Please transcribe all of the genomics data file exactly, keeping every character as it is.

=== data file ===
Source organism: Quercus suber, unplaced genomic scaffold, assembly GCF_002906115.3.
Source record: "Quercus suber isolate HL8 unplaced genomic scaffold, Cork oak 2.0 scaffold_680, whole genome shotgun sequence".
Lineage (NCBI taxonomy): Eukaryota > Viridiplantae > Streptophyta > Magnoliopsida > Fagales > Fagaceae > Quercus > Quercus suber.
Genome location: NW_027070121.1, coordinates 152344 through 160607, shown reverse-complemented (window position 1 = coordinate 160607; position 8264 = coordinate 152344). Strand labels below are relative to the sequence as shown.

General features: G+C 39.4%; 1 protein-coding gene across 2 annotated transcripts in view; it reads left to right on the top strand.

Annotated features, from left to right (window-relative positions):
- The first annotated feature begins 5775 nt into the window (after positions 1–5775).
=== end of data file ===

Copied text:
Source organism: Quercus suber, unplaced genomic scaffold, assembly GCF_002906115.3.
Source record: "Quercus suber isolate HL8 unplaced genomic scaffold, Cork oak 2.0 scaffold_680, whole genome shotgun sequence".
Lineage (NCBI taxonomy): Eukaryota > Viridiplantae > Streptophyta > Magnoliopsida > Fagales > Fagaceae > Quercus > Quercus suber.
Genome location: NW_027070121.1, coordinates 152344 through 160607, shown reverse-complemented (window position 1 = coordinate 160607; position 8264 = coordinate 152344). Strand labels below are relative to the sequence as shown.

General features: G+C 39.4%; 1 protein-coding gene across 2 annotated transcripts in view; it reads left to right on the top strand.

Annotated features, from left to right (window-relative positions):
- The first annotated feature begins 5775 nt into the window (after positions 1–5775).